Gastrointestinal (GI) symptoms in systemic amyloidosis patients are poorly characterized. This purpose of this study is to define the epidemiology and clinical implications of such symptoms.This was a retrospective cohort study of 583 amyloid patients seen at a tertiary referral center. Of 96 symptomatic patients, 82 received endoscopic biopsies, subsequently grouped into those with histologic evidence of GI amyloid (biopsy proven) vs without (biopsy absent).16.8% of patients had GI symptoms, and had more abnormal NT-proBNP, cardiac ejection fraction, serum albumin, and alkaline phosphatase (P < .01). Of those who received endoscopy, the sites of highest diagnostic yield were stomach, duodenum and colon. The most common symptom was abdominal pain, nausea, or vomiting (50.0%). Of the symptomatic patients, only 37 (45%) had biopsy proven GI amyloid. Biopsy proven patients more often had cardiac involvement (P < .005), and more often received hematologic therapy or transplant (P = .01). Biopsy absent patients had more frequent neurologic involvement (P = .17). Biopsy status had no significant correlation with other indicators of amyloid burden, GI symptoms or management.Nearly one in six amyloid patients have GI symptoms, and half do not have GI amyloid. The type of symptom does not predict endoscopic findings. Most biopsy absent patients are not managed as a functional disorder despite no alternative etiology. Gastroenterologists may have an increased role to play in the care of systemic amyloidosis beyond performing endoscopies, such as evaluating cardiac amyloid patients for concurrent GI amyloid.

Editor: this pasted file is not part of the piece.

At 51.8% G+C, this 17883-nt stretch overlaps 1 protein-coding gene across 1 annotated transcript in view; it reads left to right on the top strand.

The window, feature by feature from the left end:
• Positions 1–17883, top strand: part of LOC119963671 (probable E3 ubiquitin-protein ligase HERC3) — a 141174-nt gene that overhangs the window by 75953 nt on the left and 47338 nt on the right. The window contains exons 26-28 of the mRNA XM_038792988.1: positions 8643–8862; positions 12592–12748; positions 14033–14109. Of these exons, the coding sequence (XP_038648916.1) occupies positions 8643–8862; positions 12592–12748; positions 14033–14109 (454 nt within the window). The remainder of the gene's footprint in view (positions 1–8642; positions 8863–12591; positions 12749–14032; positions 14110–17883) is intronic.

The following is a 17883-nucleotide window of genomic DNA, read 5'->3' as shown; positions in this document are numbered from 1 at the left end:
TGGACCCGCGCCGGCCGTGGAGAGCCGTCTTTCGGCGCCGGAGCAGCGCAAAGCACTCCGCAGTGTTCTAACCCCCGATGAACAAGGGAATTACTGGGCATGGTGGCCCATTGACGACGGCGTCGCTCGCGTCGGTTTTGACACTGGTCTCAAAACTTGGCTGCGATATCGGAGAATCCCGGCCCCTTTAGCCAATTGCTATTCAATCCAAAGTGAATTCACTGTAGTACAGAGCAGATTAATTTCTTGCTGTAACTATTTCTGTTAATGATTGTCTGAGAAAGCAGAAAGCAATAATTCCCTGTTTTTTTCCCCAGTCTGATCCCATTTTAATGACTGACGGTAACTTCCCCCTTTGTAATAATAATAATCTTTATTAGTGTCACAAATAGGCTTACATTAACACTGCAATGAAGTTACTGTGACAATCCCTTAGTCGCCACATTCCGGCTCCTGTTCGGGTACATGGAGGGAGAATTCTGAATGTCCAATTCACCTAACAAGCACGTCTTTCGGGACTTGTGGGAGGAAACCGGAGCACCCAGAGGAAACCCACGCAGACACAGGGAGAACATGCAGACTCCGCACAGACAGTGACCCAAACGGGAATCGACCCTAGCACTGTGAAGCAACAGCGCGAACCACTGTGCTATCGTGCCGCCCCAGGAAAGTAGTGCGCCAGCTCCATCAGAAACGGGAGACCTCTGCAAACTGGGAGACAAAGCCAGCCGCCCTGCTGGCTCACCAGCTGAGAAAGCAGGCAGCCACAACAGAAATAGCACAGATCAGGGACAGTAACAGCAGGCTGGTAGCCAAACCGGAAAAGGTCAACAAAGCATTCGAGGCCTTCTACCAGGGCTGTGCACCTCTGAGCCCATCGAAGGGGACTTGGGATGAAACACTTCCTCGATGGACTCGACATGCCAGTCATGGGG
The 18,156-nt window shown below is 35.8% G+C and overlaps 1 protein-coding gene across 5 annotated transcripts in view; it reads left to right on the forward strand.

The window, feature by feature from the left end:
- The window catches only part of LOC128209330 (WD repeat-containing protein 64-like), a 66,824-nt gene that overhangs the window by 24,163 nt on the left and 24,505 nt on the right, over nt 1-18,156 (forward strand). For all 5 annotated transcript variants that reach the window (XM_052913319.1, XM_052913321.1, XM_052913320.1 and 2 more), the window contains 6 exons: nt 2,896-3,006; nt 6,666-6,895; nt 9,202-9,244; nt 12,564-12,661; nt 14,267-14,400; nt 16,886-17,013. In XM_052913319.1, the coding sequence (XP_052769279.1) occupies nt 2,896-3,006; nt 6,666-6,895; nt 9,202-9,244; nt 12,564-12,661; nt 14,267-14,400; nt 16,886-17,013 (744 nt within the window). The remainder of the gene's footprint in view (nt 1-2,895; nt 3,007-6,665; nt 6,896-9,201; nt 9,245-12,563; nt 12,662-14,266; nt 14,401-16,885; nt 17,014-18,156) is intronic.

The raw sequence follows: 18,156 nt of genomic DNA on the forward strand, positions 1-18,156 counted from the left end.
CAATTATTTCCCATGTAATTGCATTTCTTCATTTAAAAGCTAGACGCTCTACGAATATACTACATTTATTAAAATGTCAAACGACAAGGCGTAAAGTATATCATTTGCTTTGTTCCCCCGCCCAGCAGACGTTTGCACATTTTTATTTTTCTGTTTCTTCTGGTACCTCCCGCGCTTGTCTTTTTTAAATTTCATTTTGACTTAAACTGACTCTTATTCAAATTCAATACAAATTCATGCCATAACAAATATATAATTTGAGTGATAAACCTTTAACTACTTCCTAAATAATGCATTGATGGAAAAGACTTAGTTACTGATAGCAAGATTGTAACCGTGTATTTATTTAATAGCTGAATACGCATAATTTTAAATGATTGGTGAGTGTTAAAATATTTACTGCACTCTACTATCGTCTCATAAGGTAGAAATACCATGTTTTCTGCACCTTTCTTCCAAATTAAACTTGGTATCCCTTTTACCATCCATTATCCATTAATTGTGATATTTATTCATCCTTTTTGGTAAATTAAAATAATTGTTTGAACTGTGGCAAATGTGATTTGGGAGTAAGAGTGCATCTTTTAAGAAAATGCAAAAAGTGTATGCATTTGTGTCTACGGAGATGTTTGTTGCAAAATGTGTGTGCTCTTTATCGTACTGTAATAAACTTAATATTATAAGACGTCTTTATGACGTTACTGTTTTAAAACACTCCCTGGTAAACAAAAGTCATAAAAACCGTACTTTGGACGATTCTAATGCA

View details for PubMedID 29024324